What becomes problematic is having the same workout day in and day out for all athletes. For example, if we are focusing on linear speed, it makes absolutely no sense for an offensive lineman to run past a certain distance. For conditioning purposes, maybe, but that's not the point of speed work. It is also not difficult to modify speed work based on the athlete in a group.

3. Do I communicate with parents and other coaches who are concurrently involved with my athletes? 

Communication is, by far, the most important aspect of managing the athlete. One of the biggest reasons supporting staff do not trust outside trainers is due to a lack of trust and understanding–often because the trainer has never once reached out to educate, explain, or relay what they are doing with an athlete. From a business standpoint, this also makes no sense as it's a great opportunity to build a relationship with a program.

I make sure to spend time visiting and conversing with support staff for all athletes that I am involved with – whether as a physician or coach. Athletics are very tribal. Not in a good ole boys club way, but in a brotherhood kind of way. A lot of time, effort, and pride goes into building a program and you have to earn your way into that circle. Most of the time, this is as simple as putting the time and effort in to show that you care and are willing to be as selfless as the people who built the program. Being present and contributing can go a very long way. If you are looking to show that you are different than other trainers, show up to practice, spend time volunteering, and find ways to give back to these programs. Relationships like these take time to build, but the effort you put into a program will not go unnoticed.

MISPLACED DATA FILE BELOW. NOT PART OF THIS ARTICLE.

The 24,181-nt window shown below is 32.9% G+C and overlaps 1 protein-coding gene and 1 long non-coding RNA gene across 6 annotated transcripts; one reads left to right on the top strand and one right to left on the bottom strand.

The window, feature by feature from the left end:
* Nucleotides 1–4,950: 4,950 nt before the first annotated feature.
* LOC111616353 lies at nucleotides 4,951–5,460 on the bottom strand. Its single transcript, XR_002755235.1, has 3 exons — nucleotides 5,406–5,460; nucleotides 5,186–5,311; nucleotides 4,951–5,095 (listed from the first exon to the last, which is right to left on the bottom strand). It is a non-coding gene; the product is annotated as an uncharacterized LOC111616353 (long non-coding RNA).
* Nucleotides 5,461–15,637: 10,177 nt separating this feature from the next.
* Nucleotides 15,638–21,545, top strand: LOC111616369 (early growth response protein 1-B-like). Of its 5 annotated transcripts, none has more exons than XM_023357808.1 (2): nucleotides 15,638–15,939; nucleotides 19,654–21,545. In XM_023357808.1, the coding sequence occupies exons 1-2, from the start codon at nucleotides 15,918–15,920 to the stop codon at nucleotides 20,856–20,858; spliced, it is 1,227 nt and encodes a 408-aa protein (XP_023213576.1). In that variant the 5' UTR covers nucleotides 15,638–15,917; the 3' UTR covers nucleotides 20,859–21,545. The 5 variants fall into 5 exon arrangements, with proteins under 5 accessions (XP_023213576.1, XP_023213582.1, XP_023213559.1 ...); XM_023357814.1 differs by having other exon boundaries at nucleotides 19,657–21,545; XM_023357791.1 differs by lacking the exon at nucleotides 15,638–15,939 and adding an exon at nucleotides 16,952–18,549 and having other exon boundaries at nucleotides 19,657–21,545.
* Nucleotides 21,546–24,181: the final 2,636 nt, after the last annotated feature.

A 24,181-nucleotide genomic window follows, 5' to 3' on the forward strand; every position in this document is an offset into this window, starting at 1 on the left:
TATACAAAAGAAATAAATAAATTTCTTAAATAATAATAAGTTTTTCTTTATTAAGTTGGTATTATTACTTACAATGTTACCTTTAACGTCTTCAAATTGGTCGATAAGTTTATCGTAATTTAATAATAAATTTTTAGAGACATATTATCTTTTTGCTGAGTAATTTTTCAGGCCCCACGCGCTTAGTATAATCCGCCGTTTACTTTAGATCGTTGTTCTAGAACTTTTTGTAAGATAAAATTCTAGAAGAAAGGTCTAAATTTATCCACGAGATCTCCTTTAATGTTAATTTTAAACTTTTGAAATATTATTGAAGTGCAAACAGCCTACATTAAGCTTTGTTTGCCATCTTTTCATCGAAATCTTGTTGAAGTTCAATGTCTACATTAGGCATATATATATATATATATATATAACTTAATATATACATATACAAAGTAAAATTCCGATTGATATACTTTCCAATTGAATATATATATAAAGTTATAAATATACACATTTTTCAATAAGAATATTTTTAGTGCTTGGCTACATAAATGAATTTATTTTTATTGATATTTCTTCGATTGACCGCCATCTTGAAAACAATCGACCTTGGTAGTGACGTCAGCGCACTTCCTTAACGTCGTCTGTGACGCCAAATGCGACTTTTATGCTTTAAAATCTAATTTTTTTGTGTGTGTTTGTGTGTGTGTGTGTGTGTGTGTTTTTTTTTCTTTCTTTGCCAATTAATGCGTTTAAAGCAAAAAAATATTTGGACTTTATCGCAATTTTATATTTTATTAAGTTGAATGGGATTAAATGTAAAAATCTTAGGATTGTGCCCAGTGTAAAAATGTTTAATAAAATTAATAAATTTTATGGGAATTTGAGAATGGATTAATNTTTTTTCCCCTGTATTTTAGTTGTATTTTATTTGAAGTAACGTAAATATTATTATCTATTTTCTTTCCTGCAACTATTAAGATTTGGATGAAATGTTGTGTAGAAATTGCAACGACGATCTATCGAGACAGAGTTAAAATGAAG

Individually, communication also allows you to get the full scoop on what the athlete is currently going through. Youth athletes are notorious for forgetting what they had for lunch two hours ago, let alone remembering when they've had practice, how they felt after the last workout, how much sleep they're getting, or even their schedule for the next day. This is where communicating with the parents helps a lot as they are again usually the person whom the dependency on this information falls. Even if you are getting information from an athlete, it allows you to double-check that information and build a report with both the athlete and the parent that you care. If the only time you've talked to the parent was when their child signed up, that's a huge problem. And if this athlete is getting dropped off at your facility after their third practice for the day, that is extremely important information for you to possess, which brings us to our final question.

4. Am I willing to send my athlete home or reduce their frequency if they are being overworked? Even if it may cost me money?